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Tarantino Let Christoph Waltz Skip ‘Basterds’ Rehearsals So Hans Landa Would Shock Cast on Set

"I don't want Diane Kruger or Brad Pitt to know your gun-slinging abilities," Tarantino told Waltz.

INGLOURIOUS BASTERDS, Christoph Waltz, 2009. Ph: Francois Duhamel/©Weinstein Company/Courtesy Everett Collection

Christoph Waltz as Hans Landa in “Inglourious Basterds”

©Weinstein Company/Courtesy Everett Collection

Quentin Tarantino has gone on record calling Hans Landa from “Inglourious Basterds” the most fun character he’s ever written. The writer-director joined Brian Koppelman’s “The Moment” podcast this week and discussed in detail the casting process for the villainous character, but even more interesting is what happened once Tarantino found his Hans Landa in Christoph Waltz. The actor was so astounding in the part that Tarantino decided to alter the way he prepped his actors during pre-production. Many of the non-German actors in the cast had no idea who Waltz was, and Tarantino wanted to shock them during filming.

“I got together with Christoph before we got to the big script reading with the cast,” Tarantino said. “I told him, ‘I’m not doing this to be perverse game playing…everybody is so curious about who is playing Hans Landa. I don’t want you to be bad at the script reading, but I want you to hold a lot back. I do not want them to think that they are getting a glimpse of who you are really going to be. On a scale of one to 10, be a six. Be good enough, just good enough. I do not want you to be in a competition with anybody, and if you are in competition then lose. I don’t want them to know what you have or for them to have a handle on Landa.”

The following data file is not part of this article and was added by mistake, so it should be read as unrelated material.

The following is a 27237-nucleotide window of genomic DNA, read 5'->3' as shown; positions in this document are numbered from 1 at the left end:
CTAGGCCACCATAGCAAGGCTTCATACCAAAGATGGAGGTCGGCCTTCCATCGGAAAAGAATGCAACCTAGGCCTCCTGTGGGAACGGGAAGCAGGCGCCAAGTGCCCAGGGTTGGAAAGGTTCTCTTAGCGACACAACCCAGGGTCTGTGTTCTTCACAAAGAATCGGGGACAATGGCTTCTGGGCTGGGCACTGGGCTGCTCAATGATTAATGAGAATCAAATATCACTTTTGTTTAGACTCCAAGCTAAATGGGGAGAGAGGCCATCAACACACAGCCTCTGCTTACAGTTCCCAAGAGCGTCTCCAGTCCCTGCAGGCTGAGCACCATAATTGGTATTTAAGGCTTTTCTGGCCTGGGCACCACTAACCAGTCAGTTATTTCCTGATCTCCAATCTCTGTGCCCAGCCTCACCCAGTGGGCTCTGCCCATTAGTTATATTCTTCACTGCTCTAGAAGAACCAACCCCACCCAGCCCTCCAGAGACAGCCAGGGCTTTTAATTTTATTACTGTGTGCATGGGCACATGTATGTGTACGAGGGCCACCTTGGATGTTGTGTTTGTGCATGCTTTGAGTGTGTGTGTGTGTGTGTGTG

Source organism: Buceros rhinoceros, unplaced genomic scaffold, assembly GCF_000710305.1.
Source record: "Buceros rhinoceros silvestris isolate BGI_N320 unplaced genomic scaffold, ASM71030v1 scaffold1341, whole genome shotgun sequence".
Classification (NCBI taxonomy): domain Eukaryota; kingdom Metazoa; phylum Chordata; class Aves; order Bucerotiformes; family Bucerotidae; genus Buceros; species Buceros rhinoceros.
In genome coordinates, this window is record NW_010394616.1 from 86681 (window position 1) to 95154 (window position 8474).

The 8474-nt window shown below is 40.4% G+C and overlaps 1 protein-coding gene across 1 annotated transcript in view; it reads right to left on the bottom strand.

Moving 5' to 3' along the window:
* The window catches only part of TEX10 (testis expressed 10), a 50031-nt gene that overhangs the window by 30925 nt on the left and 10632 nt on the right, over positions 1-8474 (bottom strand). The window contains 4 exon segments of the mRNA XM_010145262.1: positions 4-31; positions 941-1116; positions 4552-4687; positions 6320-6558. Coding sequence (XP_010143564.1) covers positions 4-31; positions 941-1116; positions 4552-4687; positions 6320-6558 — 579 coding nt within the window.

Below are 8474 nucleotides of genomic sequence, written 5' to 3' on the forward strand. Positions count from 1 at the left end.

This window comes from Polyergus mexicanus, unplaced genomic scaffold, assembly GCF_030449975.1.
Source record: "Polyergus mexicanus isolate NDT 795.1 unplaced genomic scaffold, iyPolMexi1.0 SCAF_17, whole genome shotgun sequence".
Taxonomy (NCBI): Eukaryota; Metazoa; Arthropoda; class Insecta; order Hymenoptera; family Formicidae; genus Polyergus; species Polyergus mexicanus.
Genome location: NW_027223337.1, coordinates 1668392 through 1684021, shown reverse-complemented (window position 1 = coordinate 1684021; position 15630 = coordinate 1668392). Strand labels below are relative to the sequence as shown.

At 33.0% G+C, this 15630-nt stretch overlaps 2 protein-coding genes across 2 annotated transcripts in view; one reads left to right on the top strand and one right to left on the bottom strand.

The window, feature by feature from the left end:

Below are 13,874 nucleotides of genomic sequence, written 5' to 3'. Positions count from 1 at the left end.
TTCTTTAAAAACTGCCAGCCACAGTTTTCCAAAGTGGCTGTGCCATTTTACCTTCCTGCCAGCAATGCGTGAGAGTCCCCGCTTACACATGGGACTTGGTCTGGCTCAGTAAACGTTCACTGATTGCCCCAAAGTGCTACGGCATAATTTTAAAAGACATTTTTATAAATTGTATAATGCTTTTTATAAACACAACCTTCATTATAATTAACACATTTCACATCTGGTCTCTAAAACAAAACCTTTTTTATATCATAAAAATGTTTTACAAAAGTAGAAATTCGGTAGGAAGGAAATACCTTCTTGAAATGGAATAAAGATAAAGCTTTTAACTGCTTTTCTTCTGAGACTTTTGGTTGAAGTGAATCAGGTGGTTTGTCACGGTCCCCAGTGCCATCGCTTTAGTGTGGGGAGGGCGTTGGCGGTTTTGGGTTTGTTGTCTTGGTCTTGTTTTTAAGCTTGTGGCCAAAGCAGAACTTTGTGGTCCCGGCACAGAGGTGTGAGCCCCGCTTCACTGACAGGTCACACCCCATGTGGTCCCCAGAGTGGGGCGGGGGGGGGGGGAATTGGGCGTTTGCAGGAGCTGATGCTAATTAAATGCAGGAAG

Waltz agreed to Tarantino’s request, but the director didn’t stop there. “In that same vein, with the exception of the French farmer, I don’t want you rehearsing with the other actors before filming. I don’t want Diane Kruger or Brad Pitt to know your gun-slinging abilities until the cameras are rolling.”

Waltz agreed again, but he still wanted to rehearse his dialogue ahead of principal photography and asked Tarantino if he would help him. Tarantino agreed, and the two rehearsed the script together before filming. The only actor Tarantino allowed Waltz to rehearse with ahead of time was Denis Ménochet, who starred in the opening scene as French farmer Perrier LaPadite. The opening is an intense two-hander between Waltz and Ménochet, and Tarantino knew rehearsals between the two characters would be essential to pulling off the scene to maximum effect.

For his role as Hans Landa, Waltz won the Best Actor prize at Cannes and the Oscar for Best Supporting Actor. Tarantino told Empire magazine last summer that Hans Landa presented a unique set of challenges that he’s rarely faced when writing other characters.

“The minute he enters a scene, he dominates it,” Tarantino said of Hans. “All the things that he was supposed to be good at, he was that good at them. I found I had a really interesting situation with him that has been hard to have with any other character. It was the fact he was not only a bad guy, not only a Nazi, but a Nazi known as the Jew Hunter, who is finding Jews and sending them to the concentration camp, so when he shows up towards the end of the movie, kinda figuring out what the Basterds are doing, the audience wants him to.”
“They’re not rooting for him, but it’s a fucking movie, and if he figures it out it’s going to be a more exciting movie!” Tarantino continued. “You know, you don’t want him to let you down. We’ve set up that he knows everybody’s secrets, so he’s got to know theirs. And it will make a more exciting climax if he does.”

Head over to “The Movement” podcast website to listen to Tarantino’s latest interview in its entirety.

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